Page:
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ANDREA DOS PASSOS (Photo via Equality Florida)

Out in the World: LGBTQ+ news from Europe & Asia


BAGHDAD, Iraq – A law passed by the Iraqi parliament Saturday criminalizes same-sex relationships with a maximum 15-year prison sentence and also penalizes transgender Iraqis who face potential prison sentences ranging between one and three years under the new law.

Member of Parliament Nouri al-Maliki told the AFP news agency that passage of the measure was delayed until after Prime Minister Mohamed Shia al-Sudani’s visit to Washington earlier this month. A second MP, Amir al-Maamouri told Shafaq News that the new law was “a significant step in combating sexual deviancy given the infiltration of unique cases contradicting Islamic and societal values.”

In a statement released by Matthew Miller, the Spokesperson for the U.S. Department of State, Miller noted:

The United States is deeply concerned by the Iraqi Council of Representatives’ passage of an amendment to existing legislation, officially called the Anti-Prostitution and Homosexuality Law, which threatens constitutionally protected human rights and fundamental freedoms. The law bans same-sex relations with steep fines and imprisonment and punishes those who “promote homosexuality.” Limiting the rights of certain individuals in a society undermines the rights of all.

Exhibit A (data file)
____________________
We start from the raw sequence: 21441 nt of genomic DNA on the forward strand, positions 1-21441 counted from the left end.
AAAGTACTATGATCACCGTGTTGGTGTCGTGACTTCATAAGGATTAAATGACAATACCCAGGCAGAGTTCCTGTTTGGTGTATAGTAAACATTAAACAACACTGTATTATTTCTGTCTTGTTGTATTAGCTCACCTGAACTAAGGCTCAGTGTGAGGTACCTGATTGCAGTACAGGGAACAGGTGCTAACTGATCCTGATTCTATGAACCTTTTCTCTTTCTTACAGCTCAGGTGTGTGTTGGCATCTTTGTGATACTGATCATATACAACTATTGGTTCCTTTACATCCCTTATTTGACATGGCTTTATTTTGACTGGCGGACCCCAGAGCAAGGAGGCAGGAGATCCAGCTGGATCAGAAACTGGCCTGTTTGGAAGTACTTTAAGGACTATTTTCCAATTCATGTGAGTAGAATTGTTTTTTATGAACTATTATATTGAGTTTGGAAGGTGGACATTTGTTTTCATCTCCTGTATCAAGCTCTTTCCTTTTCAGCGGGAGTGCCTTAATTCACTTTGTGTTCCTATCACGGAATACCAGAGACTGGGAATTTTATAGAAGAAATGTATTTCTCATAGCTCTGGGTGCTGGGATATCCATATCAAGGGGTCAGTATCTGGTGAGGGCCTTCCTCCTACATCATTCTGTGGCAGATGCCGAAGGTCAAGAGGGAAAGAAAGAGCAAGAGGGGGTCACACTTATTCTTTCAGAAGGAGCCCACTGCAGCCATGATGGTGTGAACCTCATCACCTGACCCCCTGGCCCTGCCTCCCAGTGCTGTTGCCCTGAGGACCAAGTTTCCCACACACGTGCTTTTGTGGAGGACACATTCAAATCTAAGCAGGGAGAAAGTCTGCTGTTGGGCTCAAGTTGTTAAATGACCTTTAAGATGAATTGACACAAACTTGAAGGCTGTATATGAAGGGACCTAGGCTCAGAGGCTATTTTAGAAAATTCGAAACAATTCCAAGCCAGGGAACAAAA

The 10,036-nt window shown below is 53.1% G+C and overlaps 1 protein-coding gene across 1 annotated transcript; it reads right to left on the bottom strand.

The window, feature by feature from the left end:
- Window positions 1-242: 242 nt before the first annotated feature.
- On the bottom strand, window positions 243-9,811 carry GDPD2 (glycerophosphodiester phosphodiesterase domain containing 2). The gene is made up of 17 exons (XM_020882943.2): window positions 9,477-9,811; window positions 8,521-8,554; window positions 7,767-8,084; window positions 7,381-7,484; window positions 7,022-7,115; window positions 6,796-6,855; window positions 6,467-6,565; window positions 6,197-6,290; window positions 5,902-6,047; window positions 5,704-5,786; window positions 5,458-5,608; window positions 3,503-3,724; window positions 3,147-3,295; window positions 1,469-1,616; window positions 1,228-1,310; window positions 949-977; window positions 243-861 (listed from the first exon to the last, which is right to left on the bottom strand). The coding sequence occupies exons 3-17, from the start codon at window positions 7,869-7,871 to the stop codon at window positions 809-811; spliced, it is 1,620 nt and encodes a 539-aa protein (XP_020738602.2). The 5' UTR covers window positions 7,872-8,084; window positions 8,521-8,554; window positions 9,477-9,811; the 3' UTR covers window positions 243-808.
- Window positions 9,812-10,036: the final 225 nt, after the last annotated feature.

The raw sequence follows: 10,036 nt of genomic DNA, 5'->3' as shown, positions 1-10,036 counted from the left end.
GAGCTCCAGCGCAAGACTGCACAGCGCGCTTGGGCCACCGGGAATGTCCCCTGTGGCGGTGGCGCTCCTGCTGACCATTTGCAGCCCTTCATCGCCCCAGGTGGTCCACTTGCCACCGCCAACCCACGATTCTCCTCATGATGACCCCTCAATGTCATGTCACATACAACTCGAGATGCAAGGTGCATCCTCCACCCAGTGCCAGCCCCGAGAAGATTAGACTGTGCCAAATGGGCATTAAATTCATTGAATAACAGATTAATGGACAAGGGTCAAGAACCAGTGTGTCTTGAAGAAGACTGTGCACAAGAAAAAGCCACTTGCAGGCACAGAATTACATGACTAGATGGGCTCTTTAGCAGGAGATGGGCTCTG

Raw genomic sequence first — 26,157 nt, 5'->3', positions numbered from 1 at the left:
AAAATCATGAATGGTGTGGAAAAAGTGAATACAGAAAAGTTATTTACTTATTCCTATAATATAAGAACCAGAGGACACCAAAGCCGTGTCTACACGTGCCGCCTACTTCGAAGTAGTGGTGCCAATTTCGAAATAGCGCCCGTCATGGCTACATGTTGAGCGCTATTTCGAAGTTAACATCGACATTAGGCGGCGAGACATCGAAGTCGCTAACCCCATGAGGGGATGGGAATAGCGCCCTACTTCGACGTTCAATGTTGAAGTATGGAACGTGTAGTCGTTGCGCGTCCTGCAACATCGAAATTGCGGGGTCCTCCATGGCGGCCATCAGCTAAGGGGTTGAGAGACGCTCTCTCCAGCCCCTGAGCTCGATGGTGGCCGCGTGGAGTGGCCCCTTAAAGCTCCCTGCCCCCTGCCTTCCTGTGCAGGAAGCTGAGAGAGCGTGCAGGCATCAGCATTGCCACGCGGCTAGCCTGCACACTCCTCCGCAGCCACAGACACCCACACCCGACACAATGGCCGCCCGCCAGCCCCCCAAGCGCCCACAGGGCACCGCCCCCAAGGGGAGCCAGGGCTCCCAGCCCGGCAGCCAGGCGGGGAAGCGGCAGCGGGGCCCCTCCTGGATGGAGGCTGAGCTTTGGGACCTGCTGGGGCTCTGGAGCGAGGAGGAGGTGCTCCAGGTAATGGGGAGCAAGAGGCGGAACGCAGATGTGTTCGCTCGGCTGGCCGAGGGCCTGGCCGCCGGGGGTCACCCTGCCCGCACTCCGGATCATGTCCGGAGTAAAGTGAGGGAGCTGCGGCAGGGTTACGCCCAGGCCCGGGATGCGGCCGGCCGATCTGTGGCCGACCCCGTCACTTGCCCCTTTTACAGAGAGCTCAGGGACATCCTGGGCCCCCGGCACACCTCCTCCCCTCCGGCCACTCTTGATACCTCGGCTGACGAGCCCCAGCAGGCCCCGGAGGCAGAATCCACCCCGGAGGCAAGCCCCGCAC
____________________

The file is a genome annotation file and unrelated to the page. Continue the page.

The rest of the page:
This amendment threatens those most at risk in Iraqi society. It can be used to hamper free-speech and expression and inhibit the operations of NGOs across Iraq. The legislation also weakens Iraq’s ability to diversify its economy and attract foreign investment. International business coalitions have already indicated that such discrimination in Iraq will harm business and economic growth in the country.

Respect for human rights and political and economic inclusion is essential for Iraq’s security, stability, and prosperity. This legislation is inconsistent with these values and undermines the government’s political and economic reform efforts.

UK Secretary of State Lord David Cameron in a statement posted to X (formerly Twitter) called the law “dangerous and worrying.” He added “No one should be targeted

for who they are. We encourage the Government of Iraq to uphold human rights and freedoms of all people without distinction.”